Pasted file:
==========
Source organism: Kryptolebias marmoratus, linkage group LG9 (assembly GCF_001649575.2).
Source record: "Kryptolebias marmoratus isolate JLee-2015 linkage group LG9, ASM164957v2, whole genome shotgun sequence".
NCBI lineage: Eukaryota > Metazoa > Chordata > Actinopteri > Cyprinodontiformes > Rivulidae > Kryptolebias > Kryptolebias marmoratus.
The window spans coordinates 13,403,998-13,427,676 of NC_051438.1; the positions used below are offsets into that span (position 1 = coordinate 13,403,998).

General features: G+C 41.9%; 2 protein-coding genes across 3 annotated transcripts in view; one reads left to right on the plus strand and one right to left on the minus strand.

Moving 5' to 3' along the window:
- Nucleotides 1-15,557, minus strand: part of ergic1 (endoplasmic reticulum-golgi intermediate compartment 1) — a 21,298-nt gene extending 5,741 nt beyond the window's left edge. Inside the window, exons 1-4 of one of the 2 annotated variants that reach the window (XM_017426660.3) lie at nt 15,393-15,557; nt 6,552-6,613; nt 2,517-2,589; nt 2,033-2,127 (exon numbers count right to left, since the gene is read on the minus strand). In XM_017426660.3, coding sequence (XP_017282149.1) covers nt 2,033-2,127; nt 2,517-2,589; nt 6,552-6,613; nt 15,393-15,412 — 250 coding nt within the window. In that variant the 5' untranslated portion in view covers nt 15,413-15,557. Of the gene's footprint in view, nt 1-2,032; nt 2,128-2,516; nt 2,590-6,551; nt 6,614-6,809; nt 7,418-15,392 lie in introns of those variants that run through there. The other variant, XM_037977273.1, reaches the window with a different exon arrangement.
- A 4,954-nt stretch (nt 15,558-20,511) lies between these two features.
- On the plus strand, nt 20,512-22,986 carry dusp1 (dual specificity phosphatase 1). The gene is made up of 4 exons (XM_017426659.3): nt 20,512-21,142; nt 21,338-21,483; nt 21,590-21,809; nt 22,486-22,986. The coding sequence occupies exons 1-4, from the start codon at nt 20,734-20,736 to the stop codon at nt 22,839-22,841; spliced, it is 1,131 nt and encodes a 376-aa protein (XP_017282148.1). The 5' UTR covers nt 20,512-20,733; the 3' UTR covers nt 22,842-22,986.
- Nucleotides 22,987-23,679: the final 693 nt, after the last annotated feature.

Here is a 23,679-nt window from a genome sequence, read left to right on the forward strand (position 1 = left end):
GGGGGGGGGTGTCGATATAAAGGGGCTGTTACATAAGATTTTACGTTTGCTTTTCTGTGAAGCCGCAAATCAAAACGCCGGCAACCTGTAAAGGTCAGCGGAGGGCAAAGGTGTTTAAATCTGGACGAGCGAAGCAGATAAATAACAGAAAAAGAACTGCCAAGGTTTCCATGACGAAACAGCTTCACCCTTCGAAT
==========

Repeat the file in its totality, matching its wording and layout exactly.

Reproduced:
Source organism: Kryptolebias marmoratus, linkage group LG9 (assembly GCF_001649575.2).
Source record: "Kryptolebias marmoratus isolate JLee-2015 linkage group LG9, ASM164957v2, whole genome shotgun sequence".
NCBI lineage: Eukaryota > Metazoa > Chordata > Actinopteri > Cyprinodontiformes > Rivulidae > Kryptolebias > Kryptolebias marmoratus.
The window spans coordinates 13,403,998-13,427,676 of NC_051438.1; the positions used below are offsets into that span (position 1 = coordinate 13,403,998).

General features: G+C 41.9%; 2 protein-coding genes across 3 annotated transcripts in view; one reads left to right on the plus strand and one right to left on the minus strand.

Moving 5' to 3' along the window:
- Nucleotides 1-15,557, minus strand: part of ergic1 (endoplasmic reticulum-golgi intermediate compartment 1) — a 21,298-nt gene extending 5,741 nt beyond the window's left edge. Inside the window, exons 1-4 of one of the 2 annotated variants that reach the window (XM_017426660.3) lie at nt 15,393-15,557; nt 6,552-6,613; nt 2,517-2,589; nt 2,033-2,127 (exon numbers count right to left, since the gene is read on the minus strand). In XM_017426660.3, coding sequence (XP_017282149.1) covers nt 2,033-2,127; nt 2,517-2,589; nt 6,552-6,613; nt 15,393-15,412 — 250 coding nt within the window. In that variant the 5' untranslated portion in view covers nt 15,413-15,557. Of the gene's footprint in view, nt 1-2,032; nt 2,128-2,516; nt 2,590-6,551; nt 6,614-6,809; nt 7,418-15,392 lie in introns of those variants that run through there. The other variant, XM_037977273.1, reaches the window with a different exon arrangement.
- A 4,954-nt stretch (nt 15,558-20,511) lies between these two features.
- On the plus strand, nt 20,512-22,986 carry dusp1 (dual specificity phosphatase 1). The gene is made up of 4 exons (XM_017426659.3): nt 20,512-21,142; nt 21,338-21,483; nt 21,590-21,809; nt 22,486-22,986. The coding sequence occupies exons 1-4, from the start codon at nt 20,734-20,736 to the stop codon at nt 22,839-22,841; spliced, it is 1,131 nt and encodes a 376-aa protein (XP_017282148.1). The 5' UTR covers nt 20,512-20,733; the 3' UTR covers nt 22,842-22,986.
- Nucleotides 22,987-23,679: the final 693 nt, after the last annotated feature.

Here is a 23,679-nt window from a genome sequence, read left to right on the forward strand (position 1 = left end):
GGGGGGGGGTGTCGATATAAAGGGGCTGTTACATAAGATTTTACGTTTGCTTTTCTGTGAAGCCGCAAATCAAAACGCCGGCAACCTGTAAAGGTCAGCGGAGGGCAAAGGTGTTTAAATCTGGACGAGCGAAGCAGATAAATAACAGAAAAAGAACTGCCAAGGTTTCCATGACGAAACAGCTTCACCCTTCGAAT